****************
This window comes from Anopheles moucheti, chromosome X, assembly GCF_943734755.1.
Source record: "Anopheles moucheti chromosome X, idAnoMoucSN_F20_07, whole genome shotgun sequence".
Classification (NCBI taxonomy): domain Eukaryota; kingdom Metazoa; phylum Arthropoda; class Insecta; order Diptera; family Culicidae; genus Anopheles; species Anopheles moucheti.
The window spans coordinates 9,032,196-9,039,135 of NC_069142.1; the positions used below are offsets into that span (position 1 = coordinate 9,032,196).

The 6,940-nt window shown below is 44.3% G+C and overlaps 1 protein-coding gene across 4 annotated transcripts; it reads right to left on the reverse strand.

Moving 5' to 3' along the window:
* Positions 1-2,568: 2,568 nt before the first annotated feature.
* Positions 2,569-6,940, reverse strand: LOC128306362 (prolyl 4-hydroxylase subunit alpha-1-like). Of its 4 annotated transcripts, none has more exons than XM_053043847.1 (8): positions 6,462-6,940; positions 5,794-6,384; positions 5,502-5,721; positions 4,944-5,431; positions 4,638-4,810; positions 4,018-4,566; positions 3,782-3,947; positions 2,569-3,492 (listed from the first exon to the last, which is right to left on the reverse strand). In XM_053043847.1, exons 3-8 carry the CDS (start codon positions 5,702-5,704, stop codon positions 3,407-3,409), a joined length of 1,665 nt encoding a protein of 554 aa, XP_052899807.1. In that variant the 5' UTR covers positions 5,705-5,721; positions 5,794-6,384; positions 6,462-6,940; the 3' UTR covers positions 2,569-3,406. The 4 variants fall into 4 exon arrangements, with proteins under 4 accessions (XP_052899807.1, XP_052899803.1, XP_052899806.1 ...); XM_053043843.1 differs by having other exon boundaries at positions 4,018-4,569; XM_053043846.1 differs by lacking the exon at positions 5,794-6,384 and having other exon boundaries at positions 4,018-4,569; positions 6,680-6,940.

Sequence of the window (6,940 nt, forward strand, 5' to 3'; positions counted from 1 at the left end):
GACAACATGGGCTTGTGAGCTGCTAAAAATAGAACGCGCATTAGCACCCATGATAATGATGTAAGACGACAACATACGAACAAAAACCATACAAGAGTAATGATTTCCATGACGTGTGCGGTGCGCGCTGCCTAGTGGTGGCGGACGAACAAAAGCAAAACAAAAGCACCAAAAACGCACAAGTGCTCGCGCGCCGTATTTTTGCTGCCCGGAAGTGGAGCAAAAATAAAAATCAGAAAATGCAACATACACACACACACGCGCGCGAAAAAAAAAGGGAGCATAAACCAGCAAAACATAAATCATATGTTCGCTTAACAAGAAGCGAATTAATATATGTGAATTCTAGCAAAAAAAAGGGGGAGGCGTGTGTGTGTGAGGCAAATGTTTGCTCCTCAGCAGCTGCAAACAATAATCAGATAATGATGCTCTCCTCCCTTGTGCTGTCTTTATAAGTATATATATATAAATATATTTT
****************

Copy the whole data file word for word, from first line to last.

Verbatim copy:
This window comes from Anopheles moucheti, chromosome X, assembly GCF_943734755.1.
Source record: "Anopheles moucheti chromosome X, idAnoMoucSN_F20_07, whole genome shotgun sequence".
Classification (NCBI taxonomy): domain Eukaryota; kingdom Metazoa; phylum Arthropoda; class Insecta; order Diptera; family Culicidae; genus Anopheles; species Anopheles moucheti.
The window spans coordinates 9,032,196-9,039,135 of NC_069142.1; the positions used below are offsets into that span (position 1 = coordinate 9,032,196).

The 6,940-nt window shown below is 44.3% G+C and overlaps 1 protein-coding gene across 4 annotated transcripts; it reads right to left on the reverse strand.

Moving 5' to 3' along the window:
* Positions 1-2,568: 2,568 nt before the first annotated feature.
* Positions 2,569-6,940, reverse strand: LOC128306362 (prolyl 4-hydroxylase subunit alpha-1-like). Of its 4 annotated transcripts, none has more exons than XM_053043847.1 (8): positions 6,462-6,940; positions 5,794-6,384; positions 5,502-5,721; positions 4,944-5,431; positions 4,638-4,810; positions 4,018-4,566; positions 3,782-3,947; positions 2,569-3,492 (listed from the first exon to the last, which is right to left on the reverse strand). In XM_053043847.1, exons 3-8 carry the CDS (start codon positions 5,702-5,704, stop codon positions 3,407-3,409), a joined length of 1,665 nt encoding a protein of 554 aa, XP_052899807.1. In that variant the 5' UTR covers positions 5,705-5,721; positions 5,794-6,384; positions 6,462-6,940; the 3' UTR covers positions 2,569-3,406. The 4 variants fall into 4 exon arrangements, with proteins under 4 accessions (XP_052899807.1, XP_052899803.1, XP_052899806.1 ...); XM_053043843.1 differs by having other exon boundaries at positions 4,018-4,569; XM_053043846.1 differs by lacking the exon at positions 5,794-6,384 and having other exon boundaries at positions 4,018-4,569; positions 6,680-6,940.

Sequence of the window (6,940 nt, forward strand, 5' to 3'; positions counted from 1 at the left end):
GACAACATGGGCTTGTGAGCTGCTAAAAATAGAACGCGCATTAGCACCCATGATAATGATGTAAGACGACAACATACGAACAAAAACCATACAAGAGTAATGATTTCCATGACGTGTGCGGTGCGCGCTGCCTAGTGGTGGCGGACGAACAAAAGCAAAACAAAAGCACCAAAAACGCACAAGTGCTCGCGCGCCGTATTTTTGCTGCCCGGAAGTGGAGCAAAAATAAAAATCAGAAAATGCAACATACACACACACACGCGCGCGAAAAAAAAAGGGAGCATAAACCAGCAAAACATAAATCATATGTTCGCTTAACAAGAAGCGAATTAATATATGTGAATTCTAGCAAAAAAAAGGGGGAGGCGTGTGTGTGTGAGGCAAATGTTTGCTCCTCAGCAGCTGCAAACAATAATCAGATAATGATGCTCTCCTCCCTTGTGCTGTCTTTATAAGTATATATATATAAATATATTTT